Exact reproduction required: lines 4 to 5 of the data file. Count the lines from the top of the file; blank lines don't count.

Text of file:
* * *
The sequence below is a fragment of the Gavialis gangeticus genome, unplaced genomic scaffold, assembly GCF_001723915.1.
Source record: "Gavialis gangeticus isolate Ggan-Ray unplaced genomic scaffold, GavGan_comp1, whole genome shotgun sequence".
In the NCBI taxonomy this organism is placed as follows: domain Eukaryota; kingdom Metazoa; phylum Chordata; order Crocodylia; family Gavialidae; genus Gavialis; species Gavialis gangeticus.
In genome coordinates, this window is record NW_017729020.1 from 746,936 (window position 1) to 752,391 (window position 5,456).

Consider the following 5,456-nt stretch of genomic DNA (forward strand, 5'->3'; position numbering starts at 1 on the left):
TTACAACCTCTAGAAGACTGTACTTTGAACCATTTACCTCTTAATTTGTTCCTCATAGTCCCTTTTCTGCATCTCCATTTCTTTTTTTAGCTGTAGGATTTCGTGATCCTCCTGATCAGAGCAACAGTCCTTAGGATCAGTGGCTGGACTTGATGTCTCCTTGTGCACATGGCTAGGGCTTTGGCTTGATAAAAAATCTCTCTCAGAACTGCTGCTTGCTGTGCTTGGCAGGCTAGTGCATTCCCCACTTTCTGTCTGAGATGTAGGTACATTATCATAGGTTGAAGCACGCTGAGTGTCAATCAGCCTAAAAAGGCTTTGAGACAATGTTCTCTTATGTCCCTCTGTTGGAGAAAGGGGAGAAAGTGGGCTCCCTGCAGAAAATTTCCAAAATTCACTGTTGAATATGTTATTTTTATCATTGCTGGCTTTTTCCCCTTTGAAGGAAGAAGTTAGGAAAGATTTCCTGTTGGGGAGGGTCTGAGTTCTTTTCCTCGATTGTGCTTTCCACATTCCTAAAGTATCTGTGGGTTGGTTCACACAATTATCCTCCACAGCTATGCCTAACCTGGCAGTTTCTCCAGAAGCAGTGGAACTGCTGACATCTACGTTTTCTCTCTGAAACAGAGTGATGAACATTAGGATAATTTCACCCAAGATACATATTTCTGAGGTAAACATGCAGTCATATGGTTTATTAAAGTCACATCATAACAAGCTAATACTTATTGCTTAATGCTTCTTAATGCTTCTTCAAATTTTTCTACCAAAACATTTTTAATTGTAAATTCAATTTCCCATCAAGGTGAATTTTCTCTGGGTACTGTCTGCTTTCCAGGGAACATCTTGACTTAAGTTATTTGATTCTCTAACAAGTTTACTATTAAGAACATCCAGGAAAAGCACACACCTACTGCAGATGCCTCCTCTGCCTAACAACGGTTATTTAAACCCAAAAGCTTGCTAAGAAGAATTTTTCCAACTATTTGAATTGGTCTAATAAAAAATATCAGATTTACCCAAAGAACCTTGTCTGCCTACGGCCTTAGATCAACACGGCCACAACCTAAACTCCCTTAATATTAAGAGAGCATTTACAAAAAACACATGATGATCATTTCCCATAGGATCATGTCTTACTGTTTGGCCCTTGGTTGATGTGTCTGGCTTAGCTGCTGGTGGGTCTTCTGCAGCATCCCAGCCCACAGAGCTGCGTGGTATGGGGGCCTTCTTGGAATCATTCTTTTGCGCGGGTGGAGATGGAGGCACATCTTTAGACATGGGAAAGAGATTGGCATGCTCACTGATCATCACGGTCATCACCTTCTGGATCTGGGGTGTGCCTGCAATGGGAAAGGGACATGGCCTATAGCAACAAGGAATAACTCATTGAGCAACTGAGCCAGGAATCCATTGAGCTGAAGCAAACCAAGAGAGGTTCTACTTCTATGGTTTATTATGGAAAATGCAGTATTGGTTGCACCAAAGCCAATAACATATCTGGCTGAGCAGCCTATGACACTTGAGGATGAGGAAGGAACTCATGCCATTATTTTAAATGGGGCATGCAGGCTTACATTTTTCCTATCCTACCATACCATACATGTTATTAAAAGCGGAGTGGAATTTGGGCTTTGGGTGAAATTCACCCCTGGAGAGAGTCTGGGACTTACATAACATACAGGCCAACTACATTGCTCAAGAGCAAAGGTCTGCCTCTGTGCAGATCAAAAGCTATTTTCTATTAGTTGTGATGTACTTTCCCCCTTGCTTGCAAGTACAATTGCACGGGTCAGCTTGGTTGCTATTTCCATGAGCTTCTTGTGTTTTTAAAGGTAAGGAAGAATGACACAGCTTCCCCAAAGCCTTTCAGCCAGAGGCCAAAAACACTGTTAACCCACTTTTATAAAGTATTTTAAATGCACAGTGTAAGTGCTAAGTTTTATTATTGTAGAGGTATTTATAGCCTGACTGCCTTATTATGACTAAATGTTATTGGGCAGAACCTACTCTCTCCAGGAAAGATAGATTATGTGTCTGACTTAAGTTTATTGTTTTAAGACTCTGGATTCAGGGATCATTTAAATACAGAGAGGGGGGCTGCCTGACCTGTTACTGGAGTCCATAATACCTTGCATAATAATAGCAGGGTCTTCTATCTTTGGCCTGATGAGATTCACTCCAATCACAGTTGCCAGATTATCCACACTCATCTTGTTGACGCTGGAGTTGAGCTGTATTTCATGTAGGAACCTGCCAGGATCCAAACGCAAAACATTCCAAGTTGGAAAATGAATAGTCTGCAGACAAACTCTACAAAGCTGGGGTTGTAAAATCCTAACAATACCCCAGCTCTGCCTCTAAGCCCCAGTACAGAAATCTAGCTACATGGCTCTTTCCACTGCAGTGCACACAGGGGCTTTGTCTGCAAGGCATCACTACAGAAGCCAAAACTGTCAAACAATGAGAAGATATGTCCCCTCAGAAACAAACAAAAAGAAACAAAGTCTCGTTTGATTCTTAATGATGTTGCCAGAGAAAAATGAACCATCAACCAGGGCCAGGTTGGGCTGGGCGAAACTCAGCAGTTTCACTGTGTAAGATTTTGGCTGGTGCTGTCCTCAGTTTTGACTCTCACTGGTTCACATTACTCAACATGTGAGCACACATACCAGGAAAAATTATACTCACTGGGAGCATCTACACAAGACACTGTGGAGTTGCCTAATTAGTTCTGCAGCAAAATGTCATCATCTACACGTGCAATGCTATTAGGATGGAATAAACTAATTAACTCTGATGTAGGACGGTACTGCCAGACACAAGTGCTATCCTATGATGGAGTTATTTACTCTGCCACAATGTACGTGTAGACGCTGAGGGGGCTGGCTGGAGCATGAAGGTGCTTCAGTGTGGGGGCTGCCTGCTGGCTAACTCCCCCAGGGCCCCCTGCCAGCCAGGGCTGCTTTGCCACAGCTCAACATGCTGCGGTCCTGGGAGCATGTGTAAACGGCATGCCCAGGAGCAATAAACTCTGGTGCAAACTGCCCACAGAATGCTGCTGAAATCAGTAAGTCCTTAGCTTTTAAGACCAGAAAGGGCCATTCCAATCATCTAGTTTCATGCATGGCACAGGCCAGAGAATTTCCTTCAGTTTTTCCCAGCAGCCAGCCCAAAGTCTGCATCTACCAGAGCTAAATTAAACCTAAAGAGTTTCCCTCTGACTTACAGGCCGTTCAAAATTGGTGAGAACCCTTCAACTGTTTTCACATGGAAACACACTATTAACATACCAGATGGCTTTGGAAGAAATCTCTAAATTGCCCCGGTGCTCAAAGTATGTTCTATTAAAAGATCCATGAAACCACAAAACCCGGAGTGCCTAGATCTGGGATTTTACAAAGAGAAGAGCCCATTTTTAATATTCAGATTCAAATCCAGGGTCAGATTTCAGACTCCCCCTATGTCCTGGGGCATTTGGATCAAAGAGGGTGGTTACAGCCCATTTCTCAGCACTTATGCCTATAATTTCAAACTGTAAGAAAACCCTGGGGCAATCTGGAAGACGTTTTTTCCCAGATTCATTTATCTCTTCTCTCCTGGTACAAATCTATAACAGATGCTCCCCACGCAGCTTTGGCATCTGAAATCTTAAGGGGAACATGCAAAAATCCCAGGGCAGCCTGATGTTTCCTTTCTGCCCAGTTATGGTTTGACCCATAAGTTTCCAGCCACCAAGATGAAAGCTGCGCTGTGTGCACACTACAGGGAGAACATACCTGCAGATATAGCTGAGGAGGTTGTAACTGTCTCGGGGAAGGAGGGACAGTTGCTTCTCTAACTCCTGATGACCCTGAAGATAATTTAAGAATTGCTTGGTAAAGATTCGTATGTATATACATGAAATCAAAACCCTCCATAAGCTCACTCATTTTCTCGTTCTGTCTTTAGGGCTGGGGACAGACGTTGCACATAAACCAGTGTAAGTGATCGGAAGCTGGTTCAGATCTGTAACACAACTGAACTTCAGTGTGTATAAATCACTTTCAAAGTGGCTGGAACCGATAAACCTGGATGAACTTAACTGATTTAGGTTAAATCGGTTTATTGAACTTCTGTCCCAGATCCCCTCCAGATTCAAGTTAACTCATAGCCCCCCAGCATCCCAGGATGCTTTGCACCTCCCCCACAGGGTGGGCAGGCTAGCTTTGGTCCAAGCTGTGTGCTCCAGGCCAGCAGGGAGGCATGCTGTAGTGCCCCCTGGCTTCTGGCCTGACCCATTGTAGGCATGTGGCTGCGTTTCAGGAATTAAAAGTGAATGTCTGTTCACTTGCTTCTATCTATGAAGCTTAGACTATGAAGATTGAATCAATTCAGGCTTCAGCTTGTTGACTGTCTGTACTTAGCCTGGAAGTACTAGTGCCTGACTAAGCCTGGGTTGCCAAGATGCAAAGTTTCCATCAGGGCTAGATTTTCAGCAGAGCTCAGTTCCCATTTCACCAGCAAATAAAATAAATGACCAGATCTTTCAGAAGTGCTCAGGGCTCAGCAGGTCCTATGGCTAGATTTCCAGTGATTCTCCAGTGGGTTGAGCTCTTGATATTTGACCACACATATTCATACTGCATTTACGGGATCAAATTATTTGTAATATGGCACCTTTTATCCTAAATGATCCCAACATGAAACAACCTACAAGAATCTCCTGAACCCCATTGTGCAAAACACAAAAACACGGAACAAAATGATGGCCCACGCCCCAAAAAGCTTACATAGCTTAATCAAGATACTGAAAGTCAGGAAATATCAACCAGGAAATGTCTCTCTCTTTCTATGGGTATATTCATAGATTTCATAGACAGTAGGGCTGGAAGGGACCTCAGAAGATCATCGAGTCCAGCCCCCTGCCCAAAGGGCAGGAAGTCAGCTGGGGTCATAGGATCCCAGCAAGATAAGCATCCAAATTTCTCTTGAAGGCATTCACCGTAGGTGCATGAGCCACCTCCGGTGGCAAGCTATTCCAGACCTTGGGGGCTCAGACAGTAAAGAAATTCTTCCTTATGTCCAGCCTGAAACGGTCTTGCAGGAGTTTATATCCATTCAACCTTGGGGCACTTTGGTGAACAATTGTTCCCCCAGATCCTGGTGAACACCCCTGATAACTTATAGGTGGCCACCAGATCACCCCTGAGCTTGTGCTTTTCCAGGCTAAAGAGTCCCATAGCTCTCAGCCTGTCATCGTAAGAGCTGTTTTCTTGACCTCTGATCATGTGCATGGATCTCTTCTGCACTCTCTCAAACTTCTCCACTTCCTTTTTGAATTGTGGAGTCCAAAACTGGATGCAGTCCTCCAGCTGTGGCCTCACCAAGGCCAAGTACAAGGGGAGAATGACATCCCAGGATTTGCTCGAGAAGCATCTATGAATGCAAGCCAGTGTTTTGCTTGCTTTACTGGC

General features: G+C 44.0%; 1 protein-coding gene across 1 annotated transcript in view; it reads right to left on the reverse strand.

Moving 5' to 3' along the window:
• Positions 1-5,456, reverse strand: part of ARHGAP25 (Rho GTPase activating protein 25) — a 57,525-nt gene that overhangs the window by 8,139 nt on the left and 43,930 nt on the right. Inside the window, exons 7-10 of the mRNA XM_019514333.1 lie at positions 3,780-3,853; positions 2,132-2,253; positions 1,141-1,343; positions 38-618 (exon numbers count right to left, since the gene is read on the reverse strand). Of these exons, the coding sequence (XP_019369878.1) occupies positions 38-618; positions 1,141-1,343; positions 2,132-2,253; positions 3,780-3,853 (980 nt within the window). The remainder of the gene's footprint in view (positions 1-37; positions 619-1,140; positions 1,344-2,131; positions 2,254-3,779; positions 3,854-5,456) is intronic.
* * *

In genome coordinates, this window is record NW_017729020.1 from 746,936 (window position 1) to 752,391 (window position 5,456).

Consider the following 5,456-nt stretch of genomic DNA (forward strand, 5'->3'; position numbering starts at 1 on the left):